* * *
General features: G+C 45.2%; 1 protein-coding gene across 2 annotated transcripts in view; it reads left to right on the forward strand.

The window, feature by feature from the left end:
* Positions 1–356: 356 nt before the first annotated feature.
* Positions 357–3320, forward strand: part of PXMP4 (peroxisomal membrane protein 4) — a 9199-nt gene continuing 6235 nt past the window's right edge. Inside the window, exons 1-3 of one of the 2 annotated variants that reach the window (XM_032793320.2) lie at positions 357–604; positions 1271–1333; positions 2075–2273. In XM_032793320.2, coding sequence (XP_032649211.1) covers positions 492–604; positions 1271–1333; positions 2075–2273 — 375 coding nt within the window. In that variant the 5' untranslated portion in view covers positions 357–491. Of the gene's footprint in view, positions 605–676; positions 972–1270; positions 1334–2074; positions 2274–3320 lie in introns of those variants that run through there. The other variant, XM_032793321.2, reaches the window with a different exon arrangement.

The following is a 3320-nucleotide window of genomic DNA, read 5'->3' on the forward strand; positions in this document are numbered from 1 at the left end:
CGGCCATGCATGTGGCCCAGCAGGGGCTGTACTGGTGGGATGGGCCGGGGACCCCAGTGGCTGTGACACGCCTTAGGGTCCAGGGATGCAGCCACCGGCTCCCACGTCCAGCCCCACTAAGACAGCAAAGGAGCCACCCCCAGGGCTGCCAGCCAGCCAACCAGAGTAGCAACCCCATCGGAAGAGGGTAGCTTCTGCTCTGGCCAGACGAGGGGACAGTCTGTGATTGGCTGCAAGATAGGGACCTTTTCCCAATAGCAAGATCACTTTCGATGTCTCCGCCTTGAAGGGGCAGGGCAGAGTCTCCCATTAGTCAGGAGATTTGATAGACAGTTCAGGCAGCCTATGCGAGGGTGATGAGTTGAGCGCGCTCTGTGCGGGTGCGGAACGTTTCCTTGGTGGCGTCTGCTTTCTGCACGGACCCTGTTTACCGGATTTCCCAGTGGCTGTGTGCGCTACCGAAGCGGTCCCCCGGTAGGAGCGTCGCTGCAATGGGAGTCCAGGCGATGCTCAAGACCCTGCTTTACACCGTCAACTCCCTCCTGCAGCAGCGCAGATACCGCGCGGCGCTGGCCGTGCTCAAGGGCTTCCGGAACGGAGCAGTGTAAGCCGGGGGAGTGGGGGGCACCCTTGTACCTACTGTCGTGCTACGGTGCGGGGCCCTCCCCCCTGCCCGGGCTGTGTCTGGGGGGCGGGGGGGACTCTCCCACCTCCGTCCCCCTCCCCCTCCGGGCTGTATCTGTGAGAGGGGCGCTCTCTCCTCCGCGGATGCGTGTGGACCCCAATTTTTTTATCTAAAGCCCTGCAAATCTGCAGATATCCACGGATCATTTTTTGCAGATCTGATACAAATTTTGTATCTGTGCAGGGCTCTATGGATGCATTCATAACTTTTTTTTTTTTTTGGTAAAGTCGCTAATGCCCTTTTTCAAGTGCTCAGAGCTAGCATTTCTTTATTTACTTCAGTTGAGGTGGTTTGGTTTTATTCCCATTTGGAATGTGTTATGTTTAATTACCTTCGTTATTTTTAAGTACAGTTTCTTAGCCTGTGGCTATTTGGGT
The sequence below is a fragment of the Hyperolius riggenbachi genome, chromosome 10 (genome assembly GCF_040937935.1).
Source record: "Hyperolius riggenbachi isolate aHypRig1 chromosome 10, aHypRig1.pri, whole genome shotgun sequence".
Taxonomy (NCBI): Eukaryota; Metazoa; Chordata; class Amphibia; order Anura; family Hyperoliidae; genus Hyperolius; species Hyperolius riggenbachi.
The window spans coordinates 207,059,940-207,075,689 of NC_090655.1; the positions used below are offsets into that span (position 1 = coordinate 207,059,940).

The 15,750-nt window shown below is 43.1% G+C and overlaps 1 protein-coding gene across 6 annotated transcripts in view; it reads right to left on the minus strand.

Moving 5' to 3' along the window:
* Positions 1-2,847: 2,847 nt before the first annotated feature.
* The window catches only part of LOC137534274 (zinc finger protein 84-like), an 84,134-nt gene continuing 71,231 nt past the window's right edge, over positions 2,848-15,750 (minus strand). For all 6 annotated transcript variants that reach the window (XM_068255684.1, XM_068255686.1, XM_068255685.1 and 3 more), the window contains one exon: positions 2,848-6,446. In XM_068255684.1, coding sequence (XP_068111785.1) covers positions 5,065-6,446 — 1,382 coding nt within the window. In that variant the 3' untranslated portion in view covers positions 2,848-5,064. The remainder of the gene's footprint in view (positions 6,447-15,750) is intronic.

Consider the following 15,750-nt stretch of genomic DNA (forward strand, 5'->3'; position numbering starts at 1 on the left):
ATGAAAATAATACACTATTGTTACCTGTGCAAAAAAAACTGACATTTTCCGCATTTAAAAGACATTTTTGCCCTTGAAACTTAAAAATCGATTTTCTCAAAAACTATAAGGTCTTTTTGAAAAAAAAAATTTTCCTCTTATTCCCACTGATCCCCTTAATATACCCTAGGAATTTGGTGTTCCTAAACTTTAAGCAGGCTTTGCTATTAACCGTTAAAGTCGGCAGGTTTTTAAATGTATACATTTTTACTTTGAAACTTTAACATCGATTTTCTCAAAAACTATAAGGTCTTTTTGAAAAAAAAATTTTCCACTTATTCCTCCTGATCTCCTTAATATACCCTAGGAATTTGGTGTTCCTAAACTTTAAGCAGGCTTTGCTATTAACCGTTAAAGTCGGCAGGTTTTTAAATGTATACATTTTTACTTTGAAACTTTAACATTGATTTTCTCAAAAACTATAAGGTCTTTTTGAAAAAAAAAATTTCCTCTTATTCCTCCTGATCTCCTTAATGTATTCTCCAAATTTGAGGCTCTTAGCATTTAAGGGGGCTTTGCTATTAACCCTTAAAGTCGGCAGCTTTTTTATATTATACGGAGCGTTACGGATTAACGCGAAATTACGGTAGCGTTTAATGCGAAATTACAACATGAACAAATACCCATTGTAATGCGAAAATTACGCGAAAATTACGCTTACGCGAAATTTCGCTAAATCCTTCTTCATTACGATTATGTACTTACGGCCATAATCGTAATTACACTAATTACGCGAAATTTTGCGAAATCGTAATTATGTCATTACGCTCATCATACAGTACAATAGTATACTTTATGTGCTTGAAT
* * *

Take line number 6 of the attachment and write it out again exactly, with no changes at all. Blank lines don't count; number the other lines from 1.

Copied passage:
CGGCCATGCATGTGGCCCAGCAGGGGCTGTACTGGTGGGATGGGCCGGGGACCCCAGTGGCTGTGACACGCCTTAGGGTCCAGGGATGCAGCCACCGGCTCCCACGTCCAGCCCCACTAAGACAGCAAAGGAGCCACCCCCAGGGCTGCCAGCCAGCCAACCAGAGTAGCAACCCCATCGGAAGAGGGTAGCTTCTGCTCTGGCCAGACGAGGGGACAGTCTGTGATTGGCTGCAAGATAGGGACCTTTTCCCAATAGCAAGATCACTTTCGATGTCTCCGCCTTGAAGGGGCAGGGCAGAGTCTCCCATTAGTCAGGAGATTTGATAGACAGTTCAGGCAGCCTATGCGAGGGTGATGAGTTGAGCGCGCTCTGTGCGGGTGCGGAACGTTTCCTTGGTGGCGTCTGCTTTCTGCACGGACCCTGTTTACCGGATTTCCCAGTGGCTGTGTGCGCTACCGAAGCGGTCCCCCGGTAGGAGCGTCGCTGCAATGGGAGTCCAGGCGATGCTCAAGACCCTGCTTTACACCGTCAACTCCCTCCTGCAGCAGCGCAGATACCGCGCGGCGCTGGCCGTGCTCAAGGGCTTCCGGAACGGAGCAGTGTAAGCCGGGGGAGTGGGGGGCACCCTTGTACCTACTGTCGTGCTACGGTGCGGGGCCCTCCCCCCTGCCCGGGCTGTGTCTGGGGGGCGGGGGGGACTCTCCCACCTCCGTCCCCCTCCCCCTCCGGGCTGTATCTGTGAGAGGGGCGCTCTCTCCTCCGCGGATGCGTGTGGACCCCAATTTTTTTATCTAAAGCCCTGCAAATCTGCAGATATCCACGGATCATTTTTTGCAGATCTGATACAAATTTTGTATCTGTGCAGGGCTCTATGGATGCATTCATAACTTTTTTTTTTTTTTGGTAAAGTCGCTAATGCCCTTTTTCAAGTGCTCAGAGCTAGCATTTCTTTATTTACTTCAGTTGAGGTGGTTTGGTTTTATTCCCATTTGGAATGTGTTATGTTTAATTACCTTCGTTATTTTTAAGTACAGTTTCTTAGCCTGTGGCTATTTGGGT